Older homeowners stay put for nearly two decades

Older homeowners stay put for nearly two decades
Older homeowners have typically been in their properties around 10 years longer than younger owners, as home mover activity in the UK remains subdued.

Those aged 35-44 who own a property with a mortgage have lived there for an average of 6.8 years, according to Nationwide Building Society’s latest house price index, compared to 17.2 years for those aged 55-64.

The building society said that a lack of properties on the market may be one of the factors behind many homeowners’ decisions to stay put.

“This has led to a less liquid market, which may be deterring some potential home movers from trying to sell their own properties – a trend which becomes self-reinforcing,” said Robert Gardner, Nationwide’s chief economist.

The number of properties changing hands is currently equivalent to around 5% of the total number of homes in the UK, compared to 8% in the run up to the financial crisis more than a decade ago.

More homes ‘under-occupied’

Low turnover in the housing market means that the past decade has seen a steady increase in the proportion of under-occupied homes, Nationwide said. These are homes which are defined as those with two or more spare bedrooms.

Over half (54%) of owner-occupied properties are currently under-occupied, compared to just 15% in the private rental sector.

Robert Gardner said: “There is a demographic aspect to this. Alongside the rise in under occupation, there has been a marked decline in home ownership amongst younger age groups, in particular, those aged 25-34 and 35-44.

“Under occupation tends to be less prevalent amongst younger households, whereas around two thirds of properties owned by those aged 65 or over have two or more spare bedrooms.”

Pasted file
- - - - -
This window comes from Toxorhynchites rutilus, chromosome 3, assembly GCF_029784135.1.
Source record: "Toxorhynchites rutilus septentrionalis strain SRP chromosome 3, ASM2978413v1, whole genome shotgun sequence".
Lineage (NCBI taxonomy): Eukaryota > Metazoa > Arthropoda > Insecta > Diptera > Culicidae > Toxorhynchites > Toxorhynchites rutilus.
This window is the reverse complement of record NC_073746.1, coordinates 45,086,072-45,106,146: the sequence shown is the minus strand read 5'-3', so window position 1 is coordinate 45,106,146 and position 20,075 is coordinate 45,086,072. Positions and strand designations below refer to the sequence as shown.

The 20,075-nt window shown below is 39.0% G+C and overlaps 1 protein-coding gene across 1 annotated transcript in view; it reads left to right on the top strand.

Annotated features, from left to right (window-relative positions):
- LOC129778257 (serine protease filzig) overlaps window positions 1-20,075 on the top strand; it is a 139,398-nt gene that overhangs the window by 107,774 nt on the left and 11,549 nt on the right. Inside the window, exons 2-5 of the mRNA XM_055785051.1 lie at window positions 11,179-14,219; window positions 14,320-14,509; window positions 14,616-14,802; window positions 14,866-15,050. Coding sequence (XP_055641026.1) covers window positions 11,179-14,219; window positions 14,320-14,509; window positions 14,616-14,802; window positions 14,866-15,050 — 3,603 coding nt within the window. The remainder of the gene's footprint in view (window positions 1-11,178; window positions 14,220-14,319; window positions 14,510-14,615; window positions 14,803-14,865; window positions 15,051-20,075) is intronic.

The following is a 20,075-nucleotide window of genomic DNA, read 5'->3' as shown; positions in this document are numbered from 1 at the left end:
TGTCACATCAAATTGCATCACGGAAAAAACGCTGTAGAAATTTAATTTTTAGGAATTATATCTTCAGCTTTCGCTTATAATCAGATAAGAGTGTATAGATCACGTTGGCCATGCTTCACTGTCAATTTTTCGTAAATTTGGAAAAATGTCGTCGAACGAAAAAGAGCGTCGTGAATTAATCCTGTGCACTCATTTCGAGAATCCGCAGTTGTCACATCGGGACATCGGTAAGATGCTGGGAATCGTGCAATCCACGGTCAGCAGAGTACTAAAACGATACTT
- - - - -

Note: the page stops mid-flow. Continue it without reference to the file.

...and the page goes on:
First-time buyer numbers up

Competitive mortgage rates combined with a strong jobs market and government schemes such as Help to Buy have helped boost first-time buyer activity, which has returned to pre-financial crisis levels.

However, the decline in home ownership amongst younger age groups suggests people are getting onto the property ladder later in life.

“The declining proportion of younger owner occupiers may also be impacting home mover activity, as younger households tend to move more frequently,” said Robert Gardner.

Fewer people choosing to move combined with ongoing Brexit uncertainty has meant there has been little movement in house prices in recent months, with Nationwide’s latest data showing a modest 0.3% rise in July.

The average house price in the UK now stands at £217,663, according to the building society. Annual house price growth is also at 0.3%, the eighth consecutive month it has been lower than 1%.
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